Hi! My name is Laura Sefton. I’m a Research Coordinator in the University of Massachusetts Medical School’s Center for Health Policy and Research. Funding for many of our research and evaluation projects comes from many sources, including state, federal, and foundation grants and contracts. Part of my role is to assist staff in finding the grant funding that supports their research and evaluation interests. I perform a variety of searches and follow several guidelines to ensure successful results.
Hot Tip: Before starting your search, establish the parameters of what you are looking to fund. Identify topics of interest and determine keywords to be used in your search. Determine what the project will entail, who will be involved, and how big the budget might be.
Rad Resources: Identify funders and/or open funding opportunities using three online databases.
1. Grants.gov – The U.S. Department of Health and Human Services manages this free database of funding opportunities for 1,000 federal grant programs. Users can search using keywords and/or by agency and sign up to receive emails of new funding opportunities related to your interests.
2. Foundation Directory Online – FDO is a database developed by the national non-profit Foundation Center. A basic monthly or annual subscription provides access to profiles in their database of over 10,000 foundations. Free or fee-based training about the grant-seeking process is offered by the Foundation Center and comes in many formats, including webinars, interactive self-paced online courses, and part or full-day classroom training.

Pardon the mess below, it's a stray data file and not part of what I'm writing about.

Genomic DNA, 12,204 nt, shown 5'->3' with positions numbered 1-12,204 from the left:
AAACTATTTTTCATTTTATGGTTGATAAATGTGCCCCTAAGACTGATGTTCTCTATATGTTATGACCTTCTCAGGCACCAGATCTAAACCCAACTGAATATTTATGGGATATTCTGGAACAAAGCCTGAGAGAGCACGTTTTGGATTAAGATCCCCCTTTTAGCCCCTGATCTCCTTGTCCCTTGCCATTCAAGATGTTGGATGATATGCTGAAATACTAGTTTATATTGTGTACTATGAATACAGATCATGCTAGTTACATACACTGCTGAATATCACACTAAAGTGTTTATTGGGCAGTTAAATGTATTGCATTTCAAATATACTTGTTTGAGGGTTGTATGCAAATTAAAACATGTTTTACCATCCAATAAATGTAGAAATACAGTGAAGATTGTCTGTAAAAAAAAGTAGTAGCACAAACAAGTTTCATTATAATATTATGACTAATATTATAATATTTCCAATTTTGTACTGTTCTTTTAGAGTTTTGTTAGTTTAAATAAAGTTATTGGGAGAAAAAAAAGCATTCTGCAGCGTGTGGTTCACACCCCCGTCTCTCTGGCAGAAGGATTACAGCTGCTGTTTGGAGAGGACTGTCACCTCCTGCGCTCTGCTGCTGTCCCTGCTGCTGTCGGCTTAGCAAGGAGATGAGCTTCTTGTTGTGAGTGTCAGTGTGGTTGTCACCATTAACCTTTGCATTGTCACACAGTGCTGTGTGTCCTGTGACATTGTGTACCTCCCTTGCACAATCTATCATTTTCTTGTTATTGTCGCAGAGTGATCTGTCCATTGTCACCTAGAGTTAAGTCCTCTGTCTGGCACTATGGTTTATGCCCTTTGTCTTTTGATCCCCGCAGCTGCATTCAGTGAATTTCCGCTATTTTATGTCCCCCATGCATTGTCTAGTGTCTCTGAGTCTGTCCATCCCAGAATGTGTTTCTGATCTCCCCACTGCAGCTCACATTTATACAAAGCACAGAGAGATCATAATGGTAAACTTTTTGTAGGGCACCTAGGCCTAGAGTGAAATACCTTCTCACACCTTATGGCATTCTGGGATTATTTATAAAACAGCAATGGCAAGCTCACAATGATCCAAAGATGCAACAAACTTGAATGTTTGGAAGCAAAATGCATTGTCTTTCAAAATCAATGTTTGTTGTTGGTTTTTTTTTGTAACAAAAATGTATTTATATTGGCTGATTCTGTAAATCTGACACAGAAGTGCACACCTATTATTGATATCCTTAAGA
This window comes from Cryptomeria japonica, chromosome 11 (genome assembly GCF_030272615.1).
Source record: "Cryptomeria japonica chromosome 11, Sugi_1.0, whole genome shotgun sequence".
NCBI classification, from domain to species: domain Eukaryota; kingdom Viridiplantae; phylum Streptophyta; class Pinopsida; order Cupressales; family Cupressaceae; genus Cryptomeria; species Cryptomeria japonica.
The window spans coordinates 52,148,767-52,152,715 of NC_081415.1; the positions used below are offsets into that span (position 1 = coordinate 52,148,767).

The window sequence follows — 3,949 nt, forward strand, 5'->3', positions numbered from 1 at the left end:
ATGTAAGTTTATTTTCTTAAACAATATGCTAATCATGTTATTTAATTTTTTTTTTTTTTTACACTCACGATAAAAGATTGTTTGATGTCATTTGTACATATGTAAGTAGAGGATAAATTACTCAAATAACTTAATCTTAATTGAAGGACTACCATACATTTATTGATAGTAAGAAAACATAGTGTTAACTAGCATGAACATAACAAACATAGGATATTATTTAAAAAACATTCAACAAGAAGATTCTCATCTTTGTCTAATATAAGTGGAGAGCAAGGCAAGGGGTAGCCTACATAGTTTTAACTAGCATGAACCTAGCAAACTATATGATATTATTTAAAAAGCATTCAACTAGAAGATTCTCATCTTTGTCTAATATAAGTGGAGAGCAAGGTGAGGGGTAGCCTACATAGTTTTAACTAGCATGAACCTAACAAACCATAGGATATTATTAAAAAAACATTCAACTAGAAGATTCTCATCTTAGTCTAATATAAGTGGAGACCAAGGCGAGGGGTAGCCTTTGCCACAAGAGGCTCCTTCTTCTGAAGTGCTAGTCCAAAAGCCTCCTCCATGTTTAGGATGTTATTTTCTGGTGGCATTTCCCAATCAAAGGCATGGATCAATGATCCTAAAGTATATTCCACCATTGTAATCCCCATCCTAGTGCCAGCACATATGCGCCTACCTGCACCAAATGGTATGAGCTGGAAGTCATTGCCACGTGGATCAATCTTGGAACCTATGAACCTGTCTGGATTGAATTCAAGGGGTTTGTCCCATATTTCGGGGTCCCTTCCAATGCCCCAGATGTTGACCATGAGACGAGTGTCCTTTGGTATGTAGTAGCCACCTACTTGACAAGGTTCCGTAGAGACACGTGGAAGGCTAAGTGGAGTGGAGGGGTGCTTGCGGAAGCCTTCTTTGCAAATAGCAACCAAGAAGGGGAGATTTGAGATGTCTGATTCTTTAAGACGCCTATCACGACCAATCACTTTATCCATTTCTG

3. COS.com – COS.com is a database of over 400,000 funding opportunities from foundations, companies, or government agencies. An institutional subscription allows users to create accounts through which searches can be saved and tracked. Their robust search interface allows users to specify parameters such as activity location, funding type, and multiple search terms, and to create email alerts about new opportunities.
Hot Tip: Evaluate potential funders or funding opportunities against your project’s criteria. Look for limitations to their funding, such as requirements that the Principal Investigator have less than 5 years of research experience or that funding cannot be used for evaluation projects.
Hot Tip: If you feel that the funder or the opportunity is a good match for your interests, talk to the contact person at the funding organization. They can advise whether your idea is in fact a good match and provide helpful information for your application. This may allow you to develop a relationship with the organization for the future.
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